Star Trek edges closer to reality: Tractor beam moves object using nothing but the power of ultrasound

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Whenever a star ship was in distress, the Star Trek Enterprise could activate its tractor beam and drag the vessel to safety. And now, the technology is gradually moving out of the realm of science fiction and into reality. Scottish scientists claim to have created the most powerful version of a tractor beam to date using the power of sound. While it can’t compete with Star Trek, the beam pulls with a billion times more force and can tow objects a million times larger than previous designs for tractor beams It has been created by Dundee University physicists and uses ultrasound energy to pull a hollow triangular object towards the energy source.

Dr Christine Demore, of the university’s Institute For Medical Science and Technology (IMSAT), said: ‘We were able to show that you could exert sufficient force on an object around 1cm (about 0.4in) in size to hold or move it, by directing twin beams of energy from the ultrasound array towards the back of the object.’ The team, writing in the journal APS Physics, used an ultrasound device that is already clinically approved for use in MRI-guided focused ultrasound surgery. The researchers have previously demonstrated another piece of sci-fi technology – Dr Who’s sonic screwdriver – could be created using a similar ultrasound array. They used the acoustic beam to both push away an object in its path and cause it to rotate.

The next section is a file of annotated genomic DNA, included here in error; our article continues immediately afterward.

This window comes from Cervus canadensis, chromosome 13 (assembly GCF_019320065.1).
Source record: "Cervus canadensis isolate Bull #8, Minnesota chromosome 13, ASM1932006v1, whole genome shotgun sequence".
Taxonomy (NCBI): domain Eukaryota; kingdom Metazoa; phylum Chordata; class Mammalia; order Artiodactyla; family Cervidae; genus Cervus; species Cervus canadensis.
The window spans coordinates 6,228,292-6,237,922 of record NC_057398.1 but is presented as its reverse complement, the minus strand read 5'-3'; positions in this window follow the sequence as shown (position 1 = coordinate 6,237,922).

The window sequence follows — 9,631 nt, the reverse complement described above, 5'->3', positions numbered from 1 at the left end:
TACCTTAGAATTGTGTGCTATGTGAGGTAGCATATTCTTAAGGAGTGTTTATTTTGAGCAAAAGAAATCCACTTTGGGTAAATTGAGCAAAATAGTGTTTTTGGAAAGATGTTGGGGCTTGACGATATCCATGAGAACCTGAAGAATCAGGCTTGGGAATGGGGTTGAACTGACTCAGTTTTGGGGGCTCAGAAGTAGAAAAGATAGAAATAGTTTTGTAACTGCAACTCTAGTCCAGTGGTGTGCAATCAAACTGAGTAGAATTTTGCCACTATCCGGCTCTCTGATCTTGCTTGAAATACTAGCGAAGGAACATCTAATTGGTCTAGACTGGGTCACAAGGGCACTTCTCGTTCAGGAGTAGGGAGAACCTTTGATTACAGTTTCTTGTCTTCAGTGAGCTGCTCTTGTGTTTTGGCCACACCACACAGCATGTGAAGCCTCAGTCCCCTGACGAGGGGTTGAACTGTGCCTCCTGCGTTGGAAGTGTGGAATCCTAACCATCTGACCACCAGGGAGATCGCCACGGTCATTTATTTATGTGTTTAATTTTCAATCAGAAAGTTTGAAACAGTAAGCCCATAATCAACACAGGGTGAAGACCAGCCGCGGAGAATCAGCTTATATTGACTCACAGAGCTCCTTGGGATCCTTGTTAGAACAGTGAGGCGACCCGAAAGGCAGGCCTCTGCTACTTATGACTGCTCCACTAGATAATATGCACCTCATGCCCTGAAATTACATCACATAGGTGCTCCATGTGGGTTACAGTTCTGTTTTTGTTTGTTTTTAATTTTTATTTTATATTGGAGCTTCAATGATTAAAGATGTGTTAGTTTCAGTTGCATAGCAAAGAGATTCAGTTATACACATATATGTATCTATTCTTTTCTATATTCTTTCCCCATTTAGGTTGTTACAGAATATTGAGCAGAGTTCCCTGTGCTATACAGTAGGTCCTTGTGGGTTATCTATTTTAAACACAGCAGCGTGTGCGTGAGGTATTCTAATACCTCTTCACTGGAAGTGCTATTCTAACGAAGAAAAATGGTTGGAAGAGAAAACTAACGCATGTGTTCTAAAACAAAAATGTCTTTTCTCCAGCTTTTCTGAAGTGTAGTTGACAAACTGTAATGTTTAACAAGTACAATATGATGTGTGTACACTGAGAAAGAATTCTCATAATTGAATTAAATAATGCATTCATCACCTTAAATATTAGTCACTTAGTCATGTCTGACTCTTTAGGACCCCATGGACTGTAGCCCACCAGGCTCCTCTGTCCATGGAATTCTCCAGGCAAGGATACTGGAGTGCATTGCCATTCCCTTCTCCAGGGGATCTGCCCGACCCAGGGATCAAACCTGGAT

Dr Demore said: ‘The concept has been there for a long time. ‘It took a couple of years to find the right pieces and get them together, with lots of other research going on. ‘Our previous work on the sonic screwdriver led to this.’

The latest experiment was carried out using a suspended triangular prism, a little denser than water, and about 5cm (2in) tall. Dr Demore said: ‘We can do other shapes and sizes, but it was the best shape to demonstrate what was happening.’ Although their work has caught the interest of sci-fi fans, it has significant potential for ultrasound-based clinical techniques.

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By using the ‘tractor’ beam, and knowing how to shape it, scans and the treatment of cancer could be improved. It could allow tumours to be targeted by guiding a drug capsule which would release its contents at a specific point. Dr Demore said: ‘It is all about understanding how to shape the beam in order to target what we want to. ‘Our research could lead to big advances in the application of ultrasound-based techniques.
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